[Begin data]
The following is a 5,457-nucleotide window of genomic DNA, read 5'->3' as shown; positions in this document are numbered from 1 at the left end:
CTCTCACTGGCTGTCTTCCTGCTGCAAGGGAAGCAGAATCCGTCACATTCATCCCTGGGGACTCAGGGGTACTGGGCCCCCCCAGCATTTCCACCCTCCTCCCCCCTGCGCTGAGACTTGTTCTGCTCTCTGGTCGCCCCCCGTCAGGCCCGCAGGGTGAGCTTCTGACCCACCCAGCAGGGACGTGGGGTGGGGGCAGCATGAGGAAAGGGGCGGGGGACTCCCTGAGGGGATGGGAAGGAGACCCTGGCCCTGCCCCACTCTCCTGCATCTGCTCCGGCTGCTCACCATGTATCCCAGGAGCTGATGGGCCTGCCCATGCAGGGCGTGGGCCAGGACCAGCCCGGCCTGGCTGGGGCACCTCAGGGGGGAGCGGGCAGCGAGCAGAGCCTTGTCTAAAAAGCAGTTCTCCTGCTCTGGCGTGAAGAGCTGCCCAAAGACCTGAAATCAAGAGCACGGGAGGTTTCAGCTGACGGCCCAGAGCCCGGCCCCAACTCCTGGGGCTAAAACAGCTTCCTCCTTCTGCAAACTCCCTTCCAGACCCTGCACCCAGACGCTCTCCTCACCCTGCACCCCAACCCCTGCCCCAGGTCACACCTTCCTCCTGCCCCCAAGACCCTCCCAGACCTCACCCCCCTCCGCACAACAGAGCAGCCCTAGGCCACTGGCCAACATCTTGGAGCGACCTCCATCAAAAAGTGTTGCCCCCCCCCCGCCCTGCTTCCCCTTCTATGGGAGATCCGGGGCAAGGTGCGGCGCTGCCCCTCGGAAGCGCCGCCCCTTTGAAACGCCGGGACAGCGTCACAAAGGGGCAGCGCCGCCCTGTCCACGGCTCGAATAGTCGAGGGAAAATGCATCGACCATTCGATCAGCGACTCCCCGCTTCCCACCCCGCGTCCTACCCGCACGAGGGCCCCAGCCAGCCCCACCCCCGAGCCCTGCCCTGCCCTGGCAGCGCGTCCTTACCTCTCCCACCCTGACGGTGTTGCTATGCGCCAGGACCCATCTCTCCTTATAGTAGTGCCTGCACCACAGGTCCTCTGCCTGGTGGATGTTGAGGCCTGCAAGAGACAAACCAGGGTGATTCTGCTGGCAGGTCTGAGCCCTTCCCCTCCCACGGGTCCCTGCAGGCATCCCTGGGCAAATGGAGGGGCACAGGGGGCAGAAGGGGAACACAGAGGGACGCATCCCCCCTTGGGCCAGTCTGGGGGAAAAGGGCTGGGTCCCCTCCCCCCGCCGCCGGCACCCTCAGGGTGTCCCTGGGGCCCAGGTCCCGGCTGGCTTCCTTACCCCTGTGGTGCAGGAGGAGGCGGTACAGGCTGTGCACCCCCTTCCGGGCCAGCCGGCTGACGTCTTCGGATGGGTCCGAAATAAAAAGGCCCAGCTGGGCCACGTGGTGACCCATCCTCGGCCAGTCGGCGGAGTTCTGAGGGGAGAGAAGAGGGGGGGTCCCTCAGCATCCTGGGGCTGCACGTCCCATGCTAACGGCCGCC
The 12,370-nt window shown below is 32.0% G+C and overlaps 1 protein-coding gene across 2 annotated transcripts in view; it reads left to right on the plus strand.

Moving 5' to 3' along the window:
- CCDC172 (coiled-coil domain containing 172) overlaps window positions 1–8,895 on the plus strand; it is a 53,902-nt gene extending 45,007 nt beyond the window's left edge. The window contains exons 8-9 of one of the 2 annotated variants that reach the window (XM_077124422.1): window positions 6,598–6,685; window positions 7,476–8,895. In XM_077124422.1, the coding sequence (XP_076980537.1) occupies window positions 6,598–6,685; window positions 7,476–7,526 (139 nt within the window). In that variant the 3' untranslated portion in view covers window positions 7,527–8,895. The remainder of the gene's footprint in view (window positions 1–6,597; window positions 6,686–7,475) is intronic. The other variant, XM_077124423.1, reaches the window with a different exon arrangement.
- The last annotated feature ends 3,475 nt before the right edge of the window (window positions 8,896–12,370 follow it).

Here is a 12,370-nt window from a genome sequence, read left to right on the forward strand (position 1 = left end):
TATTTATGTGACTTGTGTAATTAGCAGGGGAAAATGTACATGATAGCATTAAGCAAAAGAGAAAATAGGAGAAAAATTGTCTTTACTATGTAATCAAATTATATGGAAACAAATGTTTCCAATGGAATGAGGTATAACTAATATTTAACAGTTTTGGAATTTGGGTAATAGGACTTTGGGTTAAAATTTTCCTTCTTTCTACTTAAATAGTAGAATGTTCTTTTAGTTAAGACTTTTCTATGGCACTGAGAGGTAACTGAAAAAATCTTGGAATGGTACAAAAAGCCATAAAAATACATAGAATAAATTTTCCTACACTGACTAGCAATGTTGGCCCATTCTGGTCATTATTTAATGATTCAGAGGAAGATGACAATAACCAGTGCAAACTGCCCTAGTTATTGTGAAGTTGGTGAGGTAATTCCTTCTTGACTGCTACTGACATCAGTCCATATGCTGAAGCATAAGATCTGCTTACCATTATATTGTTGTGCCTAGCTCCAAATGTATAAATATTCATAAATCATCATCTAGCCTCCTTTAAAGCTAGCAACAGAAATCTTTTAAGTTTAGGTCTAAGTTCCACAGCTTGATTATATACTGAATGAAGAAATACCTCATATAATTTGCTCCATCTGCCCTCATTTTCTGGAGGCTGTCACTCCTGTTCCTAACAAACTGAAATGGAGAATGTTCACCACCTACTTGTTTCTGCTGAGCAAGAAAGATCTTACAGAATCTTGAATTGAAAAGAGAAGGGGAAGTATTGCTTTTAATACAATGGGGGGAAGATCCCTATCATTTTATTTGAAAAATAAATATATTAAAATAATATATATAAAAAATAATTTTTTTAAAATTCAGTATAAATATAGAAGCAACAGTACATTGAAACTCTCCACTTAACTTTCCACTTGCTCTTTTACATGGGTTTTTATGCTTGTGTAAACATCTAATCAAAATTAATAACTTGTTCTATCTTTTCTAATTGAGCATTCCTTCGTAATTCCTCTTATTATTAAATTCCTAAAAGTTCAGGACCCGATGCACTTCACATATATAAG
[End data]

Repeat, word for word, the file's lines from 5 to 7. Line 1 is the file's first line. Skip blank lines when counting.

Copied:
- CCDC172 (coiled-coil domain containing 172) overlaps window positions 1–8,895 on the plus strand; it is a 53,902-nt gene extending 45,007 nt beyond the window's left edge. The window contains exons 8-9 of one of the 2 annotated variants that reach the window (XM_077124422.1): window positions 6,598–6,685; window positions 7,476–8,895. In XM_077124422.1, the coding sequence (XP_076980537.1) occupies window positions 6,598–6,685; window positions 7,476–7,526 (139 nt within the window). In that variant the 3' untranslated portion in view covers window positions 7,527–8,895. The remainder of the gene's footprint in view (window positions 1–6,597; window positions 6,686–7,475) is intronic. The other variant, XM_077124423.1, reaches the window with a different exon arrangement.
- The last annotated feature ends 3,475 nt before the right edge of the window (window positions 8,896–12,370 follow it).

Here is a 12,370-nt window from a genome sequence, read left to right on the forward strand (position 1 = left end):